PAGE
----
Component (B) is a polytetrafluoroethylene powdered solid. This component acts as a thickener of the phenyl-methyl siloxane but does not appreciably decrease the lubricity of the lubricant. The powered polytetrafluoroethylene solid preferably has a particle size of about 5 to 10 micrometers.

Components (A) and (B) are blended to substantial homogeneity, by any conventional means, in order to make the lubricant of the invention. In the improved dielectric lubricant of the invention, component (A) is present in an amount of 50 to 80 parts by weight and component (B) is present in an amount of 20 to 50 parts, by weight, per 100 parts by weight of the combined weights of (A) and (B). The final viscosity of the lubricant of the invention is preferably about 40,000 to 50,000 cps at 0° F.

The physical and dielectric properties of the improved dielectric lubricant of the invention are illustrated below, by way of example.

EXAMPLE 1

60 weight parts of a dimethyl/methylphenyl siloxane having a viscosity 1,200 cps at 25° C. and the following general formula:

Me3SiO—(Me2SiO)0.15—(MePhSiO)0.85—SiMe3

and 40 weight parts of powdered polytetrafluoroethylene having a particle size between about 5 and 10 micrometers (available under the trade designation J-14N from Custom Compounding, a division of Dyneon LLC, Aston Pa.) were blended to homogeneity to produce a lubricant in accordance with the invention. The lubricant exhibited a fill cone penetration of about 24.0 mm at 25° C., pursuant to ASTM D217-94.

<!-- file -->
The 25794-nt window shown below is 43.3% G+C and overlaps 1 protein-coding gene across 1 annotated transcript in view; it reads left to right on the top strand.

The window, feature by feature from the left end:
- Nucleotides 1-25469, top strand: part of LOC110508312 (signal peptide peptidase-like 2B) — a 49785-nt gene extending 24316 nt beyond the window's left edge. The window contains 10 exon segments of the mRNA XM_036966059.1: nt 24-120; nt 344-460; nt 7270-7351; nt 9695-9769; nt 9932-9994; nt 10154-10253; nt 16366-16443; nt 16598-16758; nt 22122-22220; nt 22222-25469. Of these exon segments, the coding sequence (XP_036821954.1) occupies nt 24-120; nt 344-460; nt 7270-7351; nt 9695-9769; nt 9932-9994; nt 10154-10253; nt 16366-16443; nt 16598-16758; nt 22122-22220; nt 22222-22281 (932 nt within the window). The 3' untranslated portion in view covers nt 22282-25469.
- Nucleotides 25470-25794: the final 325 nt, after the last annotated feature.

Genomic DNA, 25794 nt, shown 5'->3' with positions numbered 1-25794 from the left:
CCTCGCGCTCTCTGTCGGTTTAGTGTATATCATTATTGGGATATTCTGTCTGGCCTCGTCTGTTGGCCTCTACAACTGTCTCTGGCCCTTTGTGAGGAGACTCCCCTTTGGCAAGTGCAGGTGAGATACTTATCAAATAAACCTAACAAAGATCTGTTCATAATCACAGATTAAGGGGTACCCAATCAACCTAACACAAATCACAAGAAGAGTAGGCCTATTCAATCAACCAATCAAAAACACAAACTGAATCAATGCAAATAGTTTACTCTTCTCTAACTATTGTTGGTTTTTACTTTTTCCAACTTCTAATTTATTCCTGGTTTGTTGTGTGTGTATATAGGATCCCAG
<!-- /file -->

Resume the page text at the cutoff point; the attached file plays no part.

Volume swell was determined in accordance with ASTM D 471. One square inch by 0.075 inch thick, high consistency dimethylsilicone rubber specimens (available as Silastic® 23004-V DGR silicone rubber from Dow Corning Corporation, Midland, Mich.) were prepared and immersed in the lubricant for one week at 200° C. Volume swell was found to be 2.0%.

Bleed and evaporation percents were determined in accordance with Federal Standard 791, Method 321.2. The sample was tested at 200° C. for 24 hours and had bleed and evaporation rates of 2.1 and 0.7, respectively.

Dielectric strength of the spark plug boot spark plug lubricant was determined in accordance with ES-T-486 test method from Delphi-Packard Electric Systems of Warren Ohio. This test is modeled after ASTM D 149 and measures the voltage required for dielectric breakdown of a spark plug boot. In this instance, the lubricant of the invention was applied to the cavity walls of the boot. The breakdown voltage was found to be 28 Kv.

The force required to disengage a spark plug boot having a lubricated cavity from a spark plug was measured in accordance with ES-T-926 test method from Delphi-Packard Electric Systems. In this test method, a spark plug boot is engaged with an anchored spark plug having a lubricant disposed in the boot cavity and the force required to disengage the boot from the plug is measured. The disengagement force was measured after the boot and plug had been subjected to heating at 204° C. for one week and compared to the disengagement force measured on unheated specimens. The unheated specimen had a disengagement force of 15.2 lbf. The heated specimen had a disengagement force of 23.1 lbf.

EXAMPLE 2

60 weight parts of a methyl-phenyl siloxane having a viscosity 500 cps at 25° C. and the following general formula:

Me3SiO—(MePhSiO)1.00—SiMe3